Thu, 07. February 2013 – 19:28

No, it is not the actual target platform, but being able to do some development and testing on the laptop surely is something to aid the overall progress. Status until earlier this afternoon was, that swir_calib – the currently existing collection of routines for calibration of the SWIR detector – would mainly build on the desktop computers here at SRON. While that environment pretty well could be replicated through a virtual machine (which I have in place since the first week already), working within ones “home” setup surely helps keeping early iteration cycles short.

Hence I have been setting out to clean up the existing configuration and build scripts, making them more adaptable to a changing environment. First thing to do was adjusting some of the linker instructions, replacing hard-coded library names

target_link_libraries(nonlinearity s4 ${LIBCONFIG_LIBRARIES}
                                   gslcblas )

by variables determined by CMake (the s4 is ok, as this refers to a target as part of the project, responsible for building a library)

target_link_libraries (nonlinearity s4 ${LIBCONFIG_LIBRARIES}
                                    ${GSL_GSLCBLAS_LIBRARY} )

Furthermore: dropping in a search for the include files of the various external packages helped to get the code passing through the compiler. One of the points to be taken into consideration was that indeed paths might be slightly different depending on the platform; sure, amongst the various Linux distributions differences typically are not that huge, but moving to Mac OS X sure requires looking in a number of different places as one otherwise would. After a few iterations – mostly locating the instances where definitions were not making use of the inspection done by CMake – the s4 library was getting build:

 System configuration
 .. Processor type ......... = i386
 .. CMake executable ....... = /opt/local/bin/cmake
 .. CMake version .......... = 2.8.10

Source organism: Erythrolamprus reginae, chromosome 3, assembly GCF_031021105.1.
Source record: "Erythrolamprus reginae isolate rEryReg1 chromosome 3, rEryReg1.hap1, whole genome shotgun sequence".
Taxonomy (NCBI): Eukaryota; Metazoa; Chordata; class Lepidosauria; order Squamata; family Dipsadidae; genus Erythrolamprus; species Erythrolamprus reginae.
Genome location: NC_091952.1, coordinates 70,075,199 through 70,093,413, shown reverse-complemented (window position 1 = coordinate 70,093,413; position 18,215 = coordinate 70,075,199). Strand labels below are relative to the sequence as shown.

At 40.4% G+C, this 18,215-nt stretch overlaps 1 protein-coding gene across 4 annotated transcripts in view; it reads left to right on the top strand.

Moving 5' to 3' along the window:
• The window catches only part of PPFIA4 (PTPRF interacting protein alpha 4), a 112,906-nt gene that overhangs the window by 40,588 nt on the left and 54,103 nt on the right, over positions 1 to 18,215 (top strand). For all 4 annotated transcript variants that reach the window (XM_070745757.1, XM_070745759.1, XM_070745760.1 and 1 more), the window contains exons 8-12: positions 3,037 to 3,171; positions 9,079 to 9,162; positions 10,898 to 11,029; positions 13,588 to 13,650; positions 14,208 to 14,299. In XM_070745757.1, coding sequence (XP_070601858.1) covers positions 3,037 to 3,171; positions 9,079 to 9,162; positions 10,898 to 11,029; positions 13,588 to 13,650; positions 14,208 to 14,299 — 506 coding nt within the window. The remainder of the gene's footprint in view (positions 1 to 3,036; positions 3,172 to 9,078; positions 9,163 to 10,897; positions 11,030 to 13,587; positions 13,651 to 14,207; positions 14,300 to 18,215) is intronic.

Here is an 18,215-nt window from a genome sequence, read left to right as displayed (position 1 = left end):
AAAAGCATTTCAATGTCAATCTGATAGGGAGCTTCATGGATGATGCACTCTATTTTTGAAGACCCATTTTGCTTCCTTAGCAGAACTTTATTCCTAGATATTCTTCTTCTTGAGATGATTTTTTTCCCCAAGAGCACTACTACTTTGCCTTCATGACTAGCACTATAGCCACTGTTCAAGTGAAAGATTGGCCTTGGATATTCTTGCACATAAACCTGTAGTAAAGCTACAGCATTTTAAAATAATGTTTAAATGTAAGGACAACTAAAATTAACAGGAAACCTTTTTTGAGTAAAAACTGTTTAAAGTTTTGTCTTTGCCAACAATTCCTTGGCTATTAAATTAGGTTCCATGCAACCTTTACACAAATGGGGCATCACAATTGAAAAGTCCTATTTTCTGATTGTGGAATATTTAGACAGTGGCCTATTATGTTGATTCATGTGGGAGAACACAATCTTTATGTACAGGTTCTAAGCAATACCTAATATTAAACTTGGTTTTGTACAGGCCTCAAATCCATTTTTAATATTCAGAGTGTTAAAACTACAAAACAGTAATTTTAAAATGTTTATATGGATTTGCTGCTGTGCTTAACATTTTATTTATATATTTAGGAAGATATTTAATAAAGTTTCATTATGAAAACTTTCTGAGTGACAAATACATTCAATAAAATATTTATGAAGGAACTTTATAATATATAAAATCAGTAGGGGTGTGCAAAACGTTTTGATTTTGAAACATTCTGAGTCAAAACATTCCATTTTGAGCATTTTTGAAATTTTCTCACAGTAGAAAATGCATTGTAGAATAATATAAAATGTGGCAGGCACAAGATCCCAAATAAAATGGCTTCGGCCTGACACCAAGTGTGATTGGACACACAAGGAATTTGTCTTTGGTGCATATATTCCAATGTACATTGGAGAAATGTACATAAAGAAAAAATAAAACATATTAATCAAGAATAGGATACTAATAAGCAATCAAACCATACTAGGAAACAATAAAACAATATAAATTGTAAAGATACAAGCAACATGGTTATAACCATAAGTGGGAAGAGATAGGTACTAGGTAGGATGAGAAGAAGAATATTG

.. System name ............ = Darwin
 .. System version ......... = 10.8.0
 .. C compiler ............. = /usr/bin/cc
 .. C compiler flags ....... = -std=c99 -D_XOPEN_SOURCE=700 -Wall -pedantic
 .. C++ compiler ........... = /usr/bin/c++

Scanning dependencies of target s4
[  1%] Building C object s4/lib/CMakeFiles/s4.dir/__/source/data/object.c.o
[  2%] Building C object s4/lib/CMakeFiles/s4.dir/__/source/data/group.c.o
[  4%] Building C object s4/lib/CMakeFiles/s4.dir/__/source/data/attribute.c.o
[  5%] Building C object s4/lib/CMakeFiles/s4.dir/__/source/data/attrlist.c.o
[  6%] Building C object s4/lib/CMakeFiles/s4.dir/__/source/data/dataset.c.o
[  8%] Building C object s4/lib/CMakeFiles/s4.dir/__/source/data/image.c.o
[  9%] Building C object s4/lib/CMakeFiles/s4.dir/__/source/data/images.c.o
[ 10%] Building C object s4/lib/CMakeFiles/s4.dir/__/source/io/main.c.o
[ 12%] Building C object s4/lib/CMakeFiles/s4.dir/__/source/io/file.c.o
[ 13%] Building C object s4/lib/CMakeFiles/s4.dir/__/source/io/util.c.o

Achieving the same for the test programs and tools required another iteration – mainly getting the linker instructions correct, but all in all the matter proved not to be too complicated. As a nice add-on I now also added installation instructions, such that once the build has been completed, libraries and executables get copied to an installation location (your --prefix with the GNU Autotools).

[ 97%] Built target memcalib
[ 98%] Built target memcorrect
[100%] Built target nonlinearity
Install the project...
-- Install configuration: ""
-- Installing: /Users/lars/Work/TROPOMI/release/lib/libs4.dylib
-- Installing: /Users/lars/Work/TROPOMI/release/bin/clip
-- Installing: /Users/lars/Work/TROPOMI/release/bin/group
-- Installing: /Users/lars/Work/TROPOMI/release/bin/attribute
-- Installing: /Users/lars/Work/TROPOMI/release/bin/attrlist

The next step of course is to run everything once more on the same environment as to be targeted by default; though I have been careful to only branch in the configuration, where indeed differences need to be taken into account, but sure it is better to verify nothing has been broken in the process (would be nice to have some automated testing available). Once this is done, really the question needs to be addressed, how to merge the changes downstream.